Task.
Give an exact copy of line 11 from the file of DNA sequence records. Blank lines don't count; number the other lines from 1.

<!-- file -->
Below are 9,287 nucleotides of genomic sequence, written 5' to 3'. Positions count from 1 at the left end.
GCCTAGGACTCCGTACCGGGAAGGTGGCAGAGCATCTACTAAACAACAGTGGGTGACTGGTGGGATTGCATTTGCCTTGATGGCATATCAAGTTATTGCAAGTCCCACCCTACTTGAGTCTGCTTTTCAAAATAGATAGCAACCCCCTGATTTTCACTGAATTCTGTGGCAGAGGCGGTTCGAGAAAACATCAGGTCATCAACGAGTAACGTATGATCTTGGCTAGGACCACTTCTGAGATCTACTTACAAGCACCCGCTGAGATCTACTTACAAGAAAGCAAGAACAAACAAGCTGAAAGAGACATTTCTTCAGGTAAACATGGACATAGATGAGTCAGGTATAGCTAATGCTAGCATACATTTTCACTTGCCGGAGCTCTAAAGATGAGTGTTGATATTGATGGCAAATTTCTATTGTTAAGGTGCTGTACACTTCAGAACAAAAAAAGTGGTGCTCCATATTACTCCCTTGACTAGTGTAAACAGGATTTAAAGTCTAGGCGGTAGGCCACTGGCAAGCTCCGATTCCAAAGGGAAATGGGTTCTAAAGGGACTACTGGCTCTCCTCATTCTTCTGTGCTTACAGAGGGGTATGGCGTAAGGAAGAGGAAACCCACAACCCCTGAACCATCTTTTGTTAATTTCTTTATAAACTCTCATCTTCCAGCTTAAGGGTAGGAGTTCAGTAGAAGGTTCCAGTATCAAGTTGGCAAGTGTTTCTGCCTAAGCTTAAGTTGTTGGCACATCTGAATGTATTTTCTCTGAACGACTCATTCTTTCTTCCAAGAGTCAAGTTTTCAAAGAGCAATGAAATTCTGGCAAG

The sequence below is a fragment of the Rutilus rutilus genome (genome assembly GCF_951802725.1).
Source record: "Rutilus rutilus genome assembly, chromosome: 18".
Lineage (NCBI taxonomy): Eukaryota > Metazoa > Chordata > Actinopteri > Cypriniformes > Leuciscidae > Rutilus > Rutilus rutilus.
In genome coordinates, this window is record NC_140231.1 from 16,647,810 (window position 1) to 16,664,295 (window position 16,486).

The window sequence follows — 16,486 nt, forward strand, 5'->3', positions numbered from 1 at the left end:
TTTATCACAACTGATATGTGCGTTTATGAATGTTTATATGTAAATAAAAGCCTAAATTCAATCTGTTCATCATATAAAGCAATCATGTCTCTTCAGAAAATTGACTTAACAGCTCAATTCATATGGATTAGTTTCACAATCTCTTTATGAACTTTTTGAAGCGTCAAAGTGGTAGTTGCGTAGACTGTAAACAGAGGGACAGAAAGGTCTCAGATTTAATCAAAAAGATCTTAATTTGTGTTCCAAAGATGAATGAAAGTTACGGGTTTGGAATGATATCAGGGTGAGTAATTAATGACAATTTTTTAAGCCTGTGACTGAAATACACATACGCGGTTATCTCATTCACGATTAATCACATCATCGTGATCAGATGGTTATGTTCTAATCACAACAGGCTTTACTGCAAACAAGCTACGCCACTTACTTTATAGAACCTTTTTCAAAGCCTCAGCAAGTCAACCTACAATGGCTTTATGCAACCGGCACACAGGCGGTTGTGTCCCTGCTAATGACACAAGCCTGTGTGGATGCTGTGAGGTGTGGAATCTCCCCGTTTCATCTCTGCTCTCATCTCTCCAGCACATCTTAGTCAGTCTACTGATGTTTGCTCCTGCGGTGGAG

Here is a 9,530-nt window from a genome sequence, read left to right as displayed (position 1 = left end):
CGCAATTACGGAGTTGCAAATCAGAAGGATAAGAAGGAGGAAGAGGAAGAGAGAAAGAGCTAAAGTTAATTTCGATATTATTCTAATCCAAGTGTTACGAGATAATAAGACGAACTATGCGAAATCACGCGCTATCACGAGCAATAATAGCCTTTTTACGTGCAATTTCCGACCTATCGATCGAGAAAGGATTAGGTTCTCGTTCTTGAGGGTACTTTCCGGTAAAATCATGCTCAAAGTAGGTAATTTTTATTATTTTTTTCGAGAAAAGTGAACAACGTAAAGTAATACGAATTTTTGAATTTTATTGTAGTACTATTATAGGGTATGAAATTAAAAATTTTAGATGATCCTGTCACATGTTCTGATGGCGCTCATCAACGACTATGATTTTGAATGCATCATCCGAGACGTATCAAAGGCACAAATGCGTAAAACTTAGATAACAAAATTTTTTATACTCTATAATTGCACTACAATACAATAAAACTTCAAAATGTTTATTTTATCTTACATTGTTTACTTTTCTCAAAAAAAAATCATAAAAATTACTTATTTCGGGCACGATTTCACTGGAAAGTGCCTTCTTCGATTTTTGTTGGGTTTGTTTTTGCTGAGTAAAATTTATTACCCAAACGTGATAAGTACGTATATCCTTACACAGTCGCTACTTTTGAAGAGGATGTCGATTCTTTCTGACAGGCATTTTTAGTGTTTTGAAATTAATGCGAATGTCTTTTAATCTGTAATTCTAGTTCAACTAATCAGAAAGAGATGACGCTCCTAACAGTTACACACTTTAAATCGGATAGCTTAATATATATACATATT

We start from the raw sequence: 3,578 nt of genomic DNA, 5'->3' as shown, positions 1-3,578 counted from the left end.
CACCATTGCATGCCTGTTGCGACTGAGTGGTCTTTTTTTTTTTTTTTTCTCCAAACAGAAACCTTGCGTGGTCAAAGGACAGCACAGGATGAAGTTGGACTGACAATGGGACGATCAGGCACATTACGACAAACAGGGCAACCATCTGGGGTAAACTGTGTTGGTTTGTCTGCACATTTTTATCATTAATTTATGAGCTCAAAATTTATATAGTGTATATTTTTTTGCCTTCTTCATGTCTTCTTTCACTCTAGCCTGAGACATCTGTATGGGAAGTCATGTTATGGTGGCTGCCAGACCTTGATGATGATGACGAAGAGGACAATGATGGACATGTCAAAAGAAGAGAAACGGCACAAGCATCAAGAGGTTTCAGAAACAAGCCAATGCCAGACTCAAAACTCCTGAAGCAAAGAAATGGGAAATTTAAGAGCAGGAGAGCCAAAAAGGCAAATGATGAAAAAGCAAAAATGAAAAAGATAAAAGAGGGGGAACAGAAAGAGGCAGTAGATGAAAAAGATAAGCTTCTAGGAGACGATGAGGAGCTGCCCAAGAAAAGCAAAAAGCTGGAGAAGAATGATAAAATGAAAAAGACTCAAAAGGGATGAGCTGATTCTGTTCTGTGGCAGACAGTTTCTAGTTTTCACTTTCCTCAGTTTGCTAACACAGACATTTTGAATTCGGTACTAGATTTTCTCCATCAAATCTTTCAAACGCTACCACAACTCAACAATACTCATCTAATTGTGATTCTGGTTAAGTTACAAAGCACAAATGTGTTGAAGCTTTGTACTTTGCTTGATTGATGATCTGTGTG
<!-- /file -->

We start from the raw sequence: 3,578 nt of genomic DNA, 5'->3' as shown, positions 1-3,578 counted from the left end.